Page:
Thailand's Deputy Prime Minister and Minister of Foreign Affairs, Parnpree Bahiddha-Nukara, recently spoke at the World Economic Forum on the current situation in Myanmar and the region's response, with the speech being then printed in this newspaper.
While on the surface, the minister's words appear pragmatic to the stakeholders involved, they merely serve to help legitimise and prop up a murderous regime while ignoring the reality of Thailand's role over the past three years.
The minister's solitary talks with Myanmar's foreign minister are particularly troublesome. After almost three years of atrocities committed by the Tatmadaw during this civil war -- which is believed to have led to the deaths of at least 20,000 civilians, the internal and external displacement of close to two million people, and an incalculable number of homes and businesses destroyed -- for Khun Parnpree to continue this formal recognition of the junta and his counterpart is extremely unbecoming, but unfortunately not surprising.
In noting that Myanmar's democratic and economic progress over the prior decade has unravelled with seemingly no end to this crisis in sight, the minister failed to mention why this occurred and who was responsible.
Refusing to acknowledge that the Junta is the sole reason for this destruction of democracy, society, and millions of lives is damaging to the government's credibility on its own. When taken in conjunction with empowering his counterpart and the Junta in general, however, Khun Parnpree is inherently signing off on the Junta's actions. This also ignores the fact that the conflict could end tomorrow. The Junta could unilaterally bring about a return to peace by ceasing the commission of atrocities against its citizens and allowing the democratically elected government to return to power.
As with any major conflict, the fear of Myanmar becoming an arena for major-power competition is justified. Besides the abundance of natural resources it holds, its location linking Southeast Asia to South Asia, and the vast waters that the country opens up into, Myanmar represents a position of significant importance to the biggest players in the region. That being said, Thailand has been an active participant in the arena since the coup occurred, going well beyond merely inherent support.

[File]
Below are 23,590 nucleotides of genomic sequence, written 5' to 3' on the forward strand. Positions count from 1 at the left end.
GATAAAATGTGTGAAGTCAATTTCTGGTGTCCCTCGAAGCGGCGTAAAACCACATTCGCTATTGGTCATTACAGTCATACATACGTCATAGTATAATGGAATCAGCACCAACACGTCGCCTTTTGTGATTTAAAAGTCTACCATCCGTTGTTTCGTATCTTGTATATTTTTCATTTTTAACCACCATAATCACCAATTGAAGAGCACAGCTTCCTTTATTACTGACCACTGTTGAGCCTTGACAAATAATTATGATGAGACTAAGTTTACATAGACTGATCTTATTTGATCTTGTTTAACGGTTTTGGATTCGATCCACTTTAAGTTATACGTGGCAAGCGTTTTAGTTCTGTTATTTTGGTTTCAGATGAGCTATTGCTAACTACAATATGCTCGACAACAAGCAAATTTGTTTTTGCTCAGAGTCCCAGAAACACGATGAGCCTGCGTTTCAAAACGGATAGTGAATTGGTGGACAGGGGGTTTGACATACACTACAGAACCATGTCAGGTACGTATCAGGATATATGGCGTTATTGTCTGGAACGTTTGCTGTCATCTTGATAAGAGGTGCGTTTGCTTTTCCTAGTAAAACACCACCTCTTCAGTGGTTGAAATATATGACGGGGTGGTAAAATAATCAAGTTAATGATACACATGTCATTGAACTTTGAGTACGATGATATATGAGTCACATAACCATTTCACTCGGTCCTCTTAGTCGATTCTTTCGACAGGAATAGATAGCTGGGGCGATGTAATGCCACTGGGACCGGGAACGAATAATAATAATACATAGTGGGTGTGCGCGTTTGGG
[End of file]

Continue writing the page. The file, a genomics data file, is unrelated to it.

Since the coup took place, Thailand has exported tens of millions of dollars' worth of arms, military equipment and raw materials to the Tatmadaw to be used in all facets of their war against the Myanmar people. Additionally, the Thai military has helped the Tatmadaw by not only turning back untold numbers of people from Myanmar seeking refuge and political asylum in Thailand but also by forcefully returning those who have crossed into the country, knowing that doing so would likely result in death at the hands of the junta. If only this new-found concern over foreign influence had existed three years previously, perhaps we would already be talking about Myanmar's return to peace and prosperity.
The minister speaks of the need for enhanced humanitarian assistance and creating a bilateral initiative between the countries to do so. While it is imperative that humanitarian assistance be provided to the millions of civilians who are injured and displaced, these words and actions ring particularly hollow. There are a multitude of NGOs and CSOs that have the ability to provide such assistance and cross-border aid, whose efforts the Thai government have been hampering for years.
Even if we ignore these prior actions, how can this initiative be taken seriously without incorporating local groups who have the experience of providing to those in need across the border or including the border ethnic minorities themselves who require such assistance?
Additionally, the minister hopes that such humanitarian assistance can lead to a ceasefire when in reality, a ceasefire is required to ensure that such aid can be provided effectively and securely. For almost three years, the people of Myanmar have been facing constant violence while severely lacking medical care and supplies. Without pushing the Tatmadaw to agree to a ceasefire immediately, any humanitarian aid that might even trickle down to those in need will merely be a band-aid on a gunshot wound.
Overall, the Thai government is setting the wrong priorities, as they continue to forget about the larger picture of achieving political success through dialogue by ignoring the existence of the opposition forces in Myanmar, whether it's the National Unity Government of Myanmar (NUG), National Unity Consultative Council (NUCC), Committee Representing Pyidaungsu Hluttaw (CRPH) or any ethnic minority groups.
If the government insists on continuing discussions with the junta, there must be a balancing act whereby opposition forces are given equal standing and time. Otherwise, these conversations will continue to be ineffective.
With the significant gains made by the opposition in recent months bringing things closer to the crisis' inevitable ending, the main goal for Thailand and Asean leaders should be to immediately bring an end to the fighting, rebuild the country and focus on a return to democracy under a federally democratic Myanmar.